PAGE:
Step Six:  Lifting the toilet up and away!


With your legs braced under you, reach around both sides of the toilet bowl and rock it back and forth to be sure it is loose.  Make sure the water line is completely loose from the wall valve.  When you have summoned all your super powers, lift the whole stinkin' toilet up and off of those bolts and set it on the floor to the side.  If you are trying to save current flooring, it might be a good idea to have some cardboard to set it on right next to you.


Yes, there will be a REALLY GROSS hole in the floor where the toilet was.  Don't despair.  Don't throw up.  Just grab your rag!

Step Seven:  Dealing with the hole in the floor


Shove your rag in the hole.  Not because it is gross to look at---that is a given---but because the real danger is further down the line---sewer gases.  Don't shove it in so far you lose it down the line (that would be disastrous---as you would have to reach down there and retrieve it!)  Just cover up the hole.


Now you must get rid of the old wax ring.  That thing that is so very gross.  Scrape it up and off of the flange (the top of the sewer pipe that goes down into the floor.)  Scrape up, wipe off on the trash can edge.  Repeat.


It doesn't have to be perfectly clean.  Just clean enough for new nuts and bolts to go in and a new wax ring to sit nicely back down on it when the new toilet is installed.  Those slots on either side are where the new bolts will slide in under and stick up to hold the new toilet in place.


This job is DONE!  Now to move on to painting and flooring....



It was kind of fun to see the area behind the toilet tank that hadn't been painted fully.  You could see that at one time the bathroom had been painted a light blue to match all the fixtures and tile!  And later (probably in the 90s) it was extensively sponge painted in two tones.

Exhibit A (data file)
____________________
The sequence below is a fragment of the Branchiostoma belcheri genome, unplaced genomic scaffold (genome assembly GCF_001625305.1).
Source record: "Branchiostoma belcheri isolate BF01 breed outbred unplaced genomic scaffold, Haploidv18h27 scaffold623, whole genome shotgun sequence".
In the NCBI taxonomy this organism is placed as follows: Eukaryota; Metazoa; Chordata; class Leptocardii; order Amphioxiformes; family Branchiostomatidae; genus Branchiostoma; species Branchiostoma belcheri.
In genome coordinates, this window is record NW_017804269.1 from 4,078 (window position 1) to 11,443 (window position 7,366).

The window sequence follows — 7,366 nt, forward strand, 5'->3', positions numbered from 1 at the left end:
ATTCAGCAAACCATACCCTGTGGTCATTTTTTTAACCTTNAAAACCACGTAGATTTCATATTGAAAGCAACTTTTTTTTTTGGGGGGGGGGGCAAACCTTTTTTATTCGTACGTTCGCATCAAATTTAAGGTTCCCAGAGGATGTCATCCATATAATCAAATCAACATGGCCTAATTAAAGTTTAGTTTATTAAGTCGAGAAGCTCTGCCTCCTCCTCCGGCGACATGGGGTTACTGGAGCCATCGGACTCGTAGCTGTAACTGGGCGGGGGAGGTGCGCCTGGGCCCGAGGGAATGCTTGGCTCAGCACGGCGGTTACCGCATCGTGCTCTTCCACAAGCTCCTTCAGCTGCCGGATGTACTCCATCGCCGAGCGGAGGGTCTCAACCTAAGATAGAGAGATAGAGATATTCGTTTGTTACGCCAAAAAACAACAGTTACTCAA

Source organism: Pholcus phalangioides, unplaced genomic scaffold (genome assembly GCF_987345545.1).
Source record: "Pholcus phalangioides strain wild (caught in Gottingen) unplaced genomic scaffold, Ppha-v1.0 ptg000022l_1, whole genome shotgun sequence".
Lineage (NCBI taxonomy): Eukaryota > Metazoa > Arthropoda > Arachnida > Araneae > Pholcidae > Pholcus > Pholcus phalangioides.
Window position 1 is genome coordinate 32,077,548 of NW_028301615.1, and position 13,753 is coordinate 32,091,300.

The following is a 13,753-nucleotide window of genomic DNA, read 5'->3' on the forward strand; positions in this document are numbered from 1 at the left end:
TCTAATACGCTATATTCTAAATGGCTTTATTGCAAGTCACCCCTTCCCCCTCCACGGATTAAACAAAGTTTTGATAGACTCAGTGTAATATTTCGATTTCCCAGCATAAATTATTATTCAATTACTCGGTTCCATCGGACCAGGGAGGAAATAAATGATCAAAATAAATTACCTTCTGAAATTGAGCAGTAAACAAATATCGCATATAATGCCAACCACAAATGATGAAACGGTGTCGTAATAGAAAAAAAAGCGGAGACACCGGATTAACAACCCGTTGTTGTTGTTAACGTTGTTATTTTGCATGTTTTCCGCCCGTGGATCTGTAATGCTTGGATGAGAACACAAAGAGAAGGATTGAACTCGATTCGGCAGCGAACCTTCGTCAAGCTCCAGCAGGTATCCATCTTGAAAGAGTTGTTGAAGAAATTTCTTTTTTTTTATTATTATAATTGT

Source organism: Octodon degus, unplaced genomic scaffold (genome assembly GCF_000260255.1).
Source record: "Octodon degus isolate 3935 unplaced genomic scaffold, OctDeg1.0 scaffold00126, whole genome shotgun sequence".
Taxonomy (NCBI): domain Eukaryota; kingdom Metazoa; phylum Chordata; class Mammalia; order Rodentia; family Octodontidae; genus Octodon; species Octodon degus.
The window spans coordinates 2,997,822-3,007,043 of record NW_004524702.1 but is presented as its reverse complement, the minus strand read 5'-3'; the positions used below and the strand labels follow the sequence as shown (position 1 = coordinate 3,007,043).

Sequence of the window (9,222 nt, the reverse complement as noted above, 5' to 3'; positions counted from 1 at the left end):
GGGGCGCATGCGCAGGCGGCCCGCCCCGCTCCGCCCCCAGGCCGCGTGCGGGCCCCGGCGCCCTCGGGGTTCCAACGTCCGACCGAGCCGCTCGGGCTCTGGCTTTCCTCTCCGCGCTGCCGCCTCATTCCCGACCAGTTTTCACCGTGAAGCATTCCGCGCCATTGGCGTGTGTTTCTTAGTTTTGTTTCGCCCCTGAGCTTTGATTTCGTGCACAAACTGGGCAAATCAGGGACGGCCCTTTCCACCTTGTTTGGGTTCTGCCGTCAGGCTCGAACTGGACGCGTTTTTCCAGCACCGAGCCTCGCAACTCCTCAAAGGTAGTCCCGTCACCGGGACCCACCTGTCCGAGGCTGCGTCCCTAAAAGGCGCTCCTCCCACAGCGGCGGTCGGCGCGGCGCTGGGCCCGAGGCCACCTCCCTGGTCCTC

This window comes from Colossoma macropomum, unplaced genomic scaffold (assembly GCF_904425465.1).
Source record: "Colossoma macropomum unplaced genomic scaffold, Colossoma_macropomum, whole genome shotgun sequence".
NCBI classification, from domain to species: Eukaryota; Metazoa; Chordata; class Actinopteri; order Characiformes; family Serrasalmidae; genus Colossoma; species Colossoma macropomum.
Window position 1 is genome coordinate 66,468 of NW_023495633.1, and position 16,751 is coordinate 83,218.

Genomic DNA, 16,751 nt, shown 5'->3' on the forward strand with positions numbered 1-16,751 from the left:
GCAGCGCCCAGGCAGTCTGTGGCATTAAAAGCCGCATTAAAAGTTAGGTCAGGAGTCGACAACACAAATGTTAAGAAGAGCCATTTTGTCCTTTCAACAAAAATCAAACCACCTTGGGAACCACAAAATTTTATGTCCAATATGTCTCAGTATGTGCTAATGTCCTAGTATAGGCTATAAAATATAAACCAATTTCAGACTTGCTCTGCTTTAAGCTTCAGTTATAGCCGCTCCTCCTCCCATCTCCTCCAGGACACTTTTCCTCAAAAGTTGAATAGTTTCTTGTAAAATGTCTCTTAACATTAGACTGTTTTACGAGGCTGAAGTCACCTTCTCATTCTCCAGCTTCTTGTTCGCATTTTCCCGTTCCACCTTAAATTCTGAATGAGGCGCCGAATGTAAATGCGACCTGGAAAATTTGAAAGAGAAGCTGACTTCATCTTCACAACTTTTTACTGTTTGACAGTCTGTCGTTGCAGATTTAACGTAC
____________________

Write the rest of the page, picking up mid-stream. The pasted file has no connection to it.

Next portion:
I taped it up and took it back to boring "parchment paper" white!  Boring, but CLEAN!


Then I laid flooring.  This flooring is a "resilient tile" flooring.


 It is a pretty easy DIY project and feels very nice.  The tiles have an adhesive that sticks them to each other---not the floor.  So it is a floating floor.  And it can go down over virtually any other floor surface.  The only difficult part was cutting out around the heater vent and the toilet hole.  I used a chisel for that.  Otherwise it was just score and snap to break it.

Originally, this toilet alcove was part of the whole master bedroom carpeted floor.  We thought that was too gross...so now the alcove is in flooring and will segway to the carpet.   Next I stained and cut quarter round to cover up the area between the flooring and the baseboards.


Ta Da!!!  The finished project!   A new toilet on a new floor with newly painted walls!!!!

 I wish I had a tutorial about how to install the new toilet, but I was busy being "assistant plumber" to my husband who did that part after work.  Didn't have time for the camera.  It's actually pretty easy.  Basically putting it all back together again.  Wax ring sticks on the bottom of the toilet bowl before it goes down.  The hardest part is lining up the new toilet over the new bolts that stick up out of the floor.  (That was my job as assistant, while Hubby held up the toilet.)  Just don't forget to take out the rag!  Then hook up a new water line and flush away!



And there is a matching one on "his" side!  Ahhhhhh!  (That's the heavenly choir singing praises for the new thrones!)